The 2009 and 2014 structural condition surveys also provide information on the occupancy status of each structure. The measure created by D3 for incorporation into the Neighborhood Dynamics Index is the number of occupied structures per square mile.
Density of Mortgage Deeds. The number of mortgage deeds recorded in a specific neighborhood reflects positive regard by financial institutions. Though there are a number of different reasons why mortgage lending activity in a neighborhood might be low, the areas that enjoy higher levels of interest and support from financial institutions are often more attractive for investment.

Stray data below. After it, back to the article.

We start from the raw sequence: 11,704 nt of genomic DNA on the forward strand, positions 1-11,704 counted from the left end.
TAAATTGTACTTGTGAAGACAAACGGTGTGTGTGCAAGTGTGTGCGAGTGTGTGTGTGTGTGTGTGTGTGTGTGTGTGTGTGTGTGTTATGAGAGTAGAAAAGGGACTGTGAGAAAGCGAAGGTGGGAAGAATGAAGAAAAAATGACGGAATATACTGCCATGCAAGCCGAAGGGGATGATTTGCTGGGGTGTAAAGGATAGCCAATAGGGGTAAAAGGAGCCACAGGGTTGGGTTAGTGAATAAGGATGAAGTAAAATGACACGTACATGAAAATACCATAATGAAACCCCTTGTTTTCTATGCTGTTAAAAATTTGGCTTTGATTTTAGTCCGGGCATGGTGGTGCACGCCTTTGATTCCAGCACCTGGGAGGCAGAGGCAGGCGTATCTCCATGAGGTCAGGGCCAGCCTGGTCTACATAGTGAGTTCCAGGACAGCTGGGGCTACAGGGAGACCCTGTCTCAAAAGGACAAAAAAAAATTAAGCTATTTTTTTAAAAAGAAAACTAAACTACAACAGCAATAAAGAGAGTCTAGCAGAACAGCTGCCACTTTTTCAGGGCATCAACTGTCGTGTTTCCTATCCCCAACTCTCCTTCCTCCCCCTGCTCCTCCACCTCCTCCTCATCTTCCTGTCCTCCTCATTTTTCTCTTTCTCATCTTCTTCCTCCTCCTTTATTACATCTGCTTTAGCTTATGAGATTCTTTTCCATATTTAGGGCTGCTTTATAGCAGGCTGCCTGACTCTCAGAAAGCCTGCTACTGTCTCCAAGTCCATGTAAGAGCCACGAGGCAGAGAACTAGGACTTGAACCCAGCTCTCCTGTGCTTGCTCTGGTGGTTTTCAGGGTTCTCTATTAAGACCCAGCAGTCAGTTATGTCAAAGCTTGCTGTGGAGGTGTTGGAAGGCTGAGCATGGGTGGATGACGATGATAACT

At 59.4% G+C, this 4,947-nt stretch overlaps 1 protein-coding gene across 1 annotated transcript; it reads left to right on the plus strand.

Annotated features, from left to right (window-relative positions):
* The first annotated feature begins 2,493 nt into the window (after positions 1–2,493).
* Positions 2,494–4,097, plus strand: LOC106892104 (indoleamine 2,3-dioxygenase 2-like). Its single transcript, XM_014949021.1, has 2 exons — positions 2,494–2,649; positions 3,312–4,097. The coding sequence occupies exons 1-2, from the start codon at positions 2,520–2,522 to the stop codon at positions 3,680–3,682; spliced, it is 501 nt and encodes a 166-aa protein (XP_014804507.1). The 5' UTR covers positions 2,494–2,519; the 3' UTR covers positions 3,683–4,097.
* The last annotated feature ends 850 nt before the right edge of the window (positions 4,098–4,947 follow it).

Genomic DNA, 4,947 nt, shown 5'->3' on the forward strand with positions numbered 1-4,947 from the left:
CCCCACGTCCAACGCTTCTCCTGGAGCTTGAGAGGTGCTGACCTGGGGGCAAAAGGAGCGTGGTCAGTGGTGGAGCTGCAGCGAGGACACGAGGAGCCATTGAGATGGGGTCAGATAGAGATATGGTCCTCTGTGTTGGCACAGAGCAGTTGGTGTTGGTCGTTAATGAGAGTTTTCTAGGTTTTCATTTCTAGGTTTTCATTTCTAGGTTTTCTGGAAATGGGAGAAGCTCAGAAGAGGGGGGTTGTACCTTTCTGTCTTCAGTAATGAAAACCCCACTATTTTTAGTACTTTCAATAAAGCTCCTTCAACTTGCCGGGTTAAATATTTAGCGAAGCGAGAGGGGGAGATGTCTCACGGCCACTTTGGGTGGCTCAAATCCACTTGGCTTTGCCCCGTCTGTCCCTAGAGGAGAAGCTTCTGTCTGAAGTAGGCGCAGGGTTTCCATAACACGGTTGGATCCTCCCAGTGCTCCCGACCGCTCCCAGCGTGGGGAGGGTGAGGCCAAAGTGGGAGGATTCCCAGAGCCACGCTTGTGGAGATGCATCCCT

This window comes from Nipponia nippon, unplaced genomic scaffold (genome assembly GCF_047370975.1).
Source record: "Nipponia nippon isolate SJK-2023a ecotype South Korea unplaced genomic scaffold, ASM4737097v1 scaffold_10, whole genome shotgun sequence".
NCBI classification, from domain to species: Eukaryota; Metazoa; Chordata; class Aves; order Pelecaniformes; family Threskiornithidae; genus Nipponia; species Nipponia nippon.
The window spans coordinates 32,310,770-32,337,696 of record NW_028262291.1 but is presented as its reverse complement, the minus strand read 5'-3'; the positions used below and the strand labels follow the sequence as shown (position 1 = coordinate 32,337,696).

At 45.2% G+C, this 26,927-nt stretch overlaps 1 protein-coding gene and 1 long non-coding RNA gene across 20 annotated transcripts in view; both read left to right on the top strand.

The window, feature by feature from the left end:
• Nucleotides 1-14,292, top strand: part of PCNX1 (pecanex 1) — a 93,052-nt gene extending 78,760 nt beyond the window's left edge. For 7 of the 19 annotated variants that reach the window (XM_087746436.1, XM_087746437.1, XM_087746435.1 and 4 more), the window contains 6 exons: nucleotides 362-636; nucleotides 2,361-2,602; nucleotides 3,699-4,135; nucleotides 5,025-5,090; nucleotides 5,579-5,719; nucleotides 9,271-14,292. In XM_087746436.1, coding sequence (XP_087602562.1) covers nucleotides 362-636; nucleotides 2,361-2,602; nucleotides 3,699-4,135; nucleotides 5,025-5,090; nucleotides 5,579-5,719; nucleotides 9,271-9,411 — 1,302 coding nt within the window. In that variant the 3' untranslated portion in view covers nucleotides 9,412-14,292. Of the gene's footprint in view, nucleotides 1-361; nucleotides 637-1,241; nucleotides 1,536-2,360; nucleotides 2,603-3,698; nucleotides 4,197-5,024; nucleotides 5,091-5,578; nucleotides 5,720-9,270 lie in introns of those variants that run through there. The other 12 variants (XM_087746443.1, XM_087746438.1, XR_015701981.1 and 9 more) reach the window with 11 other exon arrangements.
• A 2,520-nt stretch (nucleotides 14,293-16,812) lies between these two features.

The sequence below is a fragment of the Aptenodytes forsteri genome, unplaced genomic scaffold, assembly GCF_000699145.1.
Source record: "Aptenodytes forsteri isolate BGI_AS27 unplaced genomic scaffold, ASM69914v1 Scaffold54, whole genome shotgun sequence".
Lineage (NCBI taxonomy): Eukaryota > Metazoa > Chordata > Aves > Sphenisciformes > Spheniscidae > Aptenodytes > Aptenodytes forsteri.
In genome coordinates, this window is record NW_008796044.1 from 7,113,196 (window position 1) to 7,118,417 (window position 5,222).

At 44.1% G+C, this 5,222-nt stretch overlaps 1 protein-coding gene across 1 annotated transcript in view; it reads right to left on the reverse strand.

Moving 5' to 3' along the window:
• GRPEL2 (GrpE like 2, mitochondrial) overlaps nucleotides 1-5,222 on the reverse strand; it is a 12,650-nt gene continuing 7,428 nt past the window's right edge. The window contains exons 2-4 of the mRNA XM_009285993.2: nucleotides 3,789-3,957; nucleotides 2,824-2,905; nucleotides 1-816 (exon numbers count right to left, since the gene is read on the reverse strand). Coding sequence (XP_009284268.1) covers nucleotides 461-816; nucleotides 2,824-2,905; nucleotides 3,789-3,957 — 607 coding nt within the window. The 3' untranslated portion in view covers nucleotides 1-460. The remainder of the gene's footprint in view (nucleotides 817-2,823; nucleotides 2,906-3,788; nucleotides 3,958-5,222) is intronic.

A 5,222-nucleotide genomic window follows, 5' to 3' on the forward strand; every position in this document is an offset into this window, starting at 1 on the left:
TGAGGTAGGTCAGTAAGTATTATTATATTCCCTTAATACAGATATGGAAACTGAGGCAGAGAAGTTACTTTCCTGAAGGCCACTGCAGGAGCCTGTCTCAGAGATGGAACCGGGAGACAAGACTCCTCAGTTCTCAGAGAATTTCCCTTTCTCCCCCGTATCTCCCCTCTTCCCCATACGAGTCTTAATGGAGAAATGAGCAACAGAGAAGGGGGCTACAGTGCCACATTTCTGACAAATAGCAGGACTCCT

The measure of mortgage density included in the Neighborhood Dynamics Index represents the number of mortgage deeds recorded per square mile. Each value is based on two years of data, for 2008-09 and 2012-13. The absolute number of mortgage recordings is very low across much of the city in each period. Areas with relatively high levels of mortgage activity are thus particularly noteworthy.